"She's learning the spaces she leaves have their own things to say" - Ani DiFranco
No matter the size of the time gap, I've got it covered. Audiobooks on my cycle to work, podcasts while I'm doing housework, Twitter and mobile browsing whenever I feel like it, and an ebook to read or a game to play when I'm waiting for lunch. It's pretty amazing: I can effortlessly ensure I have no time during the day to think.
In software design, too many features can distract from the core purpose of an application. It's called feature bloat. Software companies like Apple and 37Signals are finding huge success by knowing what to leave out. Applications like WriteRoom (and DarkRoom) are popular precisely because of the features they lack.
It's a mindful trade-off between potenital ability and directed focus.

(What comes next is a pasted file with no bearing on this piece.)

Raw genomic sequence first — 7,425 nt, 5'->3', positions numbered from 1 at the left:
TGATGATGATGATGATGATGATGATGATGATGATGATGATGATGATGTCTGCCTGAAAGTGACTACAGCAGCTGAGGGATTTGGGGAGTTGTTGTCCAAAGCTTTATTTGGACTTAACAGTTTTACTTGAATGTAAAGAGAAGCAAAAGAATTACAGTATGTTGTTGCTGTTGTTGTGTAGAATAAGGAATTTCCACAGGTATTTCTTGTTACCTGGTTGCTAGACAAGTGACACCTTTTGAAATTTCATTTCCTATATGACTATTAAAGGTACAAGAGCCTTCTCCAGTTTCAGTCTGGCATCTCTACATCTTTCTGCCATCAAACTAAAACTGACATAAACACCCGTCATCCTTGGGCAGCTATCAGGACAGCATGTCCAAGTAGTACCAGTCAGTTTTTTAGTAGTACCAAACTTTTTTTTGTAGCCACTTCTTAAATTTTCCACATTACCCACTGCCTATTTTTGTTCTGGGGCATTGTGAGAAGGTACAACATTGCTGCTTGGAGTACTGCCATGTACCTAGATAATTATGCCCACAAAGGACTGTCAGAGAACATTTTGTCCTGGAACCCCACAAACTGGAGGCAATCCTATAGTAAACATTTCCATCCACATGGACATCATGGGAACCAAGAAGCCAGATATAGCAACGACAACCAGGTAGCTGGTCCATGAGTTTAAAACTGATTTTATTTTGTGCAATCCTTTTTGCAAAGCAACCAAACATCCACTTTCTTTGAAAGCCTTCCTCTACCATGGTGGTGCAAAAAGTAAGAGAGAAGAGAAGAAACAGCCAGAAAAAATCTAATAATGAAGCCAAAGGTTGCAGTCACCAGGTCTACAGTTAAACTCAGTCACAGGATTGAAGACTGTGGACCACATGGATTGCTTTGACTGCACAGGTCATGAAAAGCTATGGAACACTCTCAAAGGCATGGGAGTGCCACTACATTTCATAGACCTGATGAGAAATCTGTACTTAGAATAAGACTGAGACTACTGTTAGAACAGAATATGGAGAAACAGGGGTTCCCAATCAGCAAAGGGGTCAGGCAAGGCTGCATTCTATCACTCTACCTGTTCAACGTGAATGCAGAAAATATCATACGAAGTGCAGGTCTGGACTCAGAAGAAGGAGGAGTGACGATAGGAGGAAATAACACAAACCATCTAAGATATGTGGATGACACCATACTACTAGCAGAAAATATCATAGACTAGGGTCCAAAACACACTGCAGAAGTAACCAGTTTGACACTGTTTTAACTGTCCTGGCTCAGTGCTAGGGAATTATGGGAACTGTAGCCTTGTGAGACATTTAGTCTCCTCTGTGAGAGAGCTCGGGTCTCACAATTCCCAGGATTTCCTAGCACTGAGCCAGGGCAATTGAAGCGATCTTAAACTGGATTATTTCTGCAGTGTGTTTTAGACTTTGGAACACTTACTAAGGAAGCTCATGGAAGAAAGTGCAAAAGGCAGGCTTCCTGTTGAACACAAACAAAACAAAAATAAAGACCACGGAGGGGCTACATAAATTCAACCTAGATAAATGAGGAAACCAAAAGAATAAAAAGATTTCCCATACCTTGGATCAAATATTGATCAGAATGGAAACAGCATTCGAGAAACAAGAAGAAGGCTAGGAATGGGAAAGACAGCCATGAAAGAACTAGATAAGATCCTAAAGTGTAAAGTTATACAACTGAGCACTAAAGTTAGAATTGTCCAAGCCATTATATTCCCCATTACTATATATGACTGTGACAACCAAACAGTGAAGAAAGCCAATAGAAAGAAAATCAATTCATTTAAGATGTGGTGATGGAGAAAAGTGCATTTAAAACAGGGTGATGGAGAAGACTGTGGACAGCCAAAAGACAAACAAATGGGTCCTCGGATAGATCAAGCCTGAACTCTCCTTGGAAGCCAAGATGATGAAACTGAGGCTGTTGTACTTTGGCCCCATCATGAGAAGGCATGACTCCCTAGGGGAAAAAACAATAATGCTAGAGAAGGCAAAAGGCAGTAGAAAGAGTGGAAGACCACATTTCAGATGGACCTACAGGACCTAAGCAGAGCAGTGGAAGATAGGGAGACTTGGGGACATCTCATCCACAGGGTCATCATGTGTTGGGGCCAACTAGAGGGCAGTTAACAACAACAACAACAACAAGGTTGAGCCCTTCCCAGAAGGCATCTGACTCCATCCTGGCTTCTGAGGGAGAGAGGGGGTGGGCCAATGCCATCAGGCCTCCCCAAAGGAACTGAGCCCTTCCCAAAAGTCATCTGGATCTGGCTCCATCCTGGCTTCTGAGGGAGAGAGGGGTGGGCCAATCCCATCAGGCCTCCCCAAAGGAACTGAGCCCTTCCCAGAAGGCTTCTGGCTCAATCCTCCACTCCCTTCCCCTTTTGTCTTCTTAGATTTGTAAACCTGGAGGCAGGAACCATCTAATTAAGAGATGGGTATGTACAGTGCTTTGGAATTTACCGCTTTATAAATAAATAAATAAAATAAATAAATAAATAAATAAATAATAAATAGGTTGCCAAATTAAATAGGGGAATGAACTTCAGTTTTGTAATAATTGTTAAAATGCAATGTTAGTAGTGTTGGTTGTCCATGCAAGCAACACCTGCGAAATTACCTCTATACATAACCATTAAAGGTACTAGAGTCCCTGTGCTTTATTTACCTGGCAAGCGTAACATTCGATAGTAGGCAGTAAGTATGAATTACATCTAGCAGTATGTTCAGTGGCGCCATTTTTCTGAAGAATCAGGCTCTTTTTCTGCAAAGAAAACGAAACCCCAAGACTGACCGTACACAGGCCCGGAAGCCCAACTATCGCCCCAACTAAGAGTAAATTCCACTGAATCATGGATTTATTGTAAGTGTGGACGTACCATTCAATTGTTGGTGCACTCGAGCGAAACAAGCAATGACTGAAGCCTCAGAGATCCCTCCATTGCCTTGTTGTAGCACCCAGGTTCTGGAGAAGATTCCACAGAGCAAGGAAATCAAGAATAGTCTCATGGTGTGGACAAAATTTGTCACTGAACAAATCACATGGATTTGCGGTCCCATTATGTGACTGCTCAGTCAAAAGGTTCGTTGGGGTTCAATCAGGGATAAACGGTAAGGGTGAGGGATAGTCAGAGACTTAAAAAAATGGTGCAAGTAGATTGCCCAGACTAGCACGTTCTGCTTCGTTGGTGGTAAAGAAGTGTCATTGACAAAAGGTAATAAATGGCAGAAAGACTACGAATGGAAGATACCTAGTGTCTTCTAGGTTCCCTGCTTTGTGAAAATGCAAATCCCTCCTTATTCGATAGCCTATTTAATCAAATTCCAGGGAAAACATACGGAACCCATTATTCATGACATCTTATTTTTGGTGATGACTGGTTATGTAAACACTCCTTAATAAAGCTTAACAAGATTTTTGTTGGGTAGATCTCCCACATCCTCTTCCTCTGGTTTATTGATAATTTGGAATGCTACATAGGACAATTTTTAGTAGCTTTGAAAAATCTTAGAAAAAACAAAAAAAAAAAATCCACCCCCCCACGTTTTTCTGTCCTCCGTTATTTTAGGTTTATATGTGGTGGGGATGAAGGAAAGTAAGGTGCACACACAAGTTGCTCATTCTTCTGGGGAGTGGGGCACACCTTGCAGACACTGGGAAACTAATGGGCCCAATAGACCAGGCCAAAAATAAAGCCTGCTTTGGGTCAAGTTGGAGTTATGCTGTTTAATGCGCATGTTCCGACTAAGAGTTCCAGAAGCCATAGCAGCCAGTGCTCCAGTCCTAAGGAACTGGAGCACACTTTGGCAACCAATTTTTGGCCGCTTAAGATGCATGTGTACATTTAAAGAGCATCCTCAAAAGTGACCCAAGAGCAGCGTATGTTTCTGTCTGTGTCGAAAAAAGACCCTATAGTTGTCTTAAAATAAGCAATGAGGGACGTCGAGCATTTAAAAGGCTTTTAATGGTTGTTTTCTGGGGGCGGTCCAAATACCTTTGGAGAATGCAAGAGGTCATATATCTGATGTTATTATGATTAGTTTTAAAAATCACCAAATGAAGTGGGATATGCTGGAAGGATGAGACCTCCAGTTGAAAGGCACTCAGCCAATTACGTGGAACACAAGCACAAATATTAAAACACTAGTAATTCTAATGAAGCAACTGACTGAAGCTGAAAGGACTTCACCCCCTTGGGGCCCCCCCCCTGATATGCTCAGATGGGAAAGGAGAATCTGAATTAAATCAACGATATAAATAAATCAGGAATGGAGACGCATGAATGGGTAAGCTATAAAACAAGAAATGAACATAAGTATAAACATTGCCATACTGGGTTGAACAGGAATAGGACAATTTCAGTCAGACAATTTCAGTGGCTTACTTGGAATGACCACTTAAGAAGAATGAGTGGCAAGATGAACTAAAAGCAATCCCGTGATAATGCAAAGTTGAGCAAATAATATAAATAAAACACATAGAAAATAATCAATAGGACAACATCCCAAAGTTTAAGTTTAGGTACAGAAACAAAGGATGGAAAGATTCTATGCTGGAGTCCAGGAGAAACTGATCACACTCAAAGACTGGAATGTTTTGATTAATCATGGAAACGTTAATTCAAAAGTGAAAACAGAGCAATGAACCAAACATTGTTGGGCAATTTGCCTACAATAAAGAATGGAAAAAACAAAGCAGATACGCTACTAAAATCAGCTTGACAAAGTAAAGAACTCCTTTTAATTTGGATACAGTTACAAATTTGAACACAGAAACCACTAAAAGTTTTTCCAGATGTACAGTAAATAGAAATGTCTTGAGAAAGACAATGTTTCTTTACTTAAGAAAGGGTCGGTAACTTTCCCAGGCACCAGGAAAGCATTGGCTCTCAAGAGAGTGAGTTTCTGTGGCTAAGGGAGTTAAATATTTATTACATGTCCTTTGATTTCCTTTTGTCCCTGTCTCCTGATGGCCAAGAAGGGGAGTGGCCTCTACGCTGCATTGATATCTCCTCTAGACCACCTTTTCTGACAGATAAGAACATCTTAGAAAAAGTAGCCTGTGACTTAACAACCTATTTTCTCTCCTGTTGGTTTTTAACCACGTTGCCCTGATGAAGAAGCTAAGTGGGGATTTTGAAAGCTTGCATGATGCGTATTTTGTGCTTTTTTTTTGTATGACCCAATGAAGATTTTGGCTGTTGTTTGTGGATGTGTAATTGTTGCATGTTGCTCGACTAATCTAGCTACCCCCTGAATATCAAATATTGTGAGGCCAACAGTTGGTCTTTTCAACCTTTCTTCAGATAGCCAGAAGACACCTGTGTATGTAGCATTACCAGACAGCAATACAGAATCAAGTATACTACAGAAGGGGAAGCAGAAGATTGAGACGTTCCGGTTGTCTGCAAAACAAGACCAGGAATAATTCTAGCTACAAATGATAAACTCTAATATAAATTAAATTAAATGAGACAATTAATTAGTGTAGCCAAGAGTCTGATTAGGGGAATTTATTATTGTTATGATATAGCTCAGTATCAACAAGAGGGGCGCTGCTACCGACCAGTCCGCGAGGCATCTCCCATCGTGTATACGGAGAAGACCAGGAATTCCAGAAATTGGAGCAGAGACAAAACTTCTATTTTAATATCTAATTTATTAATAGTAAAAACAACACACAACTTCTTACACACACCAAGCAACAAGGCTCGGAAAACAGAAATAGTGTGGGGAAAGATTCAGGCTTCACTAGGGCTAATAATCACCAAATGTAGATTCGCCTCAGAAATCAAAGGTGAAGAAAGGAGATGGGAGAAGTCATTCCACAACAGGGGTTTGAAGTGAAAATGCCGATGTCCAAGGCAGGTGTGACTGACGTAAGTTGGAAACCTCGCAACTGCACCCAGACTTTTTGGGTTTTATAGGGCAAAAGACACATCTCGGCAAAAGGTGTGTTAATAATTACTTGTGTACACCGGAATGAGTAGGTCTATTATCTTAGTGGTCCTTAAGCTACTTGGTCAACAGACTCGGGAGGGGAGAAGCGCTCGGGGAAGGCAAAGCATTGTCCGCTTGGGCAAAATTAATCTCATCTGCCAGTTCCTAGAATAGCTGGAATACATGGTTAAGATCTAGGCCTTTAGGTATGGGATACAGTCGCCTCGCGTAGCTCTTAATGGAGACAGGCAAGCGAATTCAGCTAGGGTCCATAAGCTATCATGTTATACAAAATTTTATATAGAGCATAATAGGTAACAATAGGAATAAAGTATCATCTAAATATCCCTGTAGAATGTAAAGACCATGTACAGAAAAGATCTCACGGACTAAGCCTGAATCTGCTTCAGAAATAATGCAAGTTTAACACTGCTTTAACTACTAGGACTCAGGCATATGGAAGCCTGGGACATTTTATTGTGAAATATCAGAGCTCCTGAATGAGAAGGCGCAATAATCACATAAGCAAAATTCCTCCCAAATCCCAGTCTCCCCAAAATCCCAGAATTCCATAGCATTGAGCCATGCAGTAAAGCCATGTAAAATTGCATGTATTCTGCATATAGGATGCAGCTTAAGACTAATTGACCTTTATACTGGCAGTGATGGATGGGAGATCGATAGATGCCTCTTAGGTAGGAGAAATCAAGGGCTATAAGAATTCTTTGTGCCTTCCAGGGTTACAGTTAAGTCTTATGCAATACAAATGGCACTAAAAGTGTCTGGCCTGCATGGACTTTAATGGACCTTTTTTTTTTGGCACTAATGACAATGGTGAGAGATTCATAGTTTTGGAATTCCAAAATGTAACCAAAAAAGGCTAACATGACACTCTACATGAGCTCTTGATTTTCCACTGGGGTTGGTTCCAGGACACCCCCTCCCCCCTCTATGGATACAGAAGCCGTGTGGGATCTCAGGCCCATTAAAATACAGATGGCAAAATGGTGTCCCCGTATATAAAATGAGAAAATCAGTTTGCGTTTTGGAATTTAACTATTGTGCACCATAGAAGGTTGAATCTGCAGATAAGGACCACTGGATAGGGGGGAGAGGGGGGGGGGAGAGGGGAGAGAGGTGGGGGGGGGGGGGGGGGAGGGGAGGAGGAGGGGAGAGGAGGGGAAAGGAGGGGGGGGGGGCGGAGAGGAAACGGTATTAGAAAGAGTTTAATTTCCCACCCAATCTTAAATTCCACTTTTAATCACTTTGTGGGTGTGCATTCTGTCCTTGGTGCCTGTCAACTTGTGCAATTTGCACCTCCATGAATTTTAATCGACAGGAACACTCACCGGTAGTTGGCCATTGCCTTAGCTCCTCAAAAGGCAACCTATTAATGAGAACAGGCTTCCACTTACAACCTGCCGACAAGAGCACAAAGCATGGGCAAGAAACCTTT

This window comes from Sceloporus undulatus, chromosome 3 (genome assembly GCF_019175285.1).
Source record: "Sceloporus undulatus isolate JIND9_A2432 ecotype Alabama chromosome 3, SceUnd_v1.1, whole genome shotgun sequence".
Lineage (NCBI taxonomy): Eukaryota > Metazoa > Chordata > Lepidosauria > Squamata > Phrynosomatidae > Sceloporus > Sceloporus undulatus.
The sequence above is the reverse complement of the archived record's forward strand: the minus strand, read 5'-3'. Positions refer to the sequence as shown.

For the last few weeks I've had a rotten flu. Constant headaches and an ear infection stopped my usual information consumption. By the time I was on the mend, the habit was broken.
My mind cleared from the flu. I started to think.
One night I sat on the kitchen bench for maybe an hour, remembering our completely unplanned week-long honeymoon drive around the Western Australian south coast. On the way to work I started thinking about side-projects I wanted to start, getting completely lost in my imagination.
I'm not going to completely disconnect: I get a huge amount of joy out of the infomation I consume. But it's clear to me that I'm missing the space to use what I learn effectively. I'm missing the space to think for myself.
So I'm turning off features that I thought I needed, but never really used. Unscubscribing from podcasts, unfollowing on Twitter. But most of all, I'm creating time where there are no distractions and nothing to do. But think.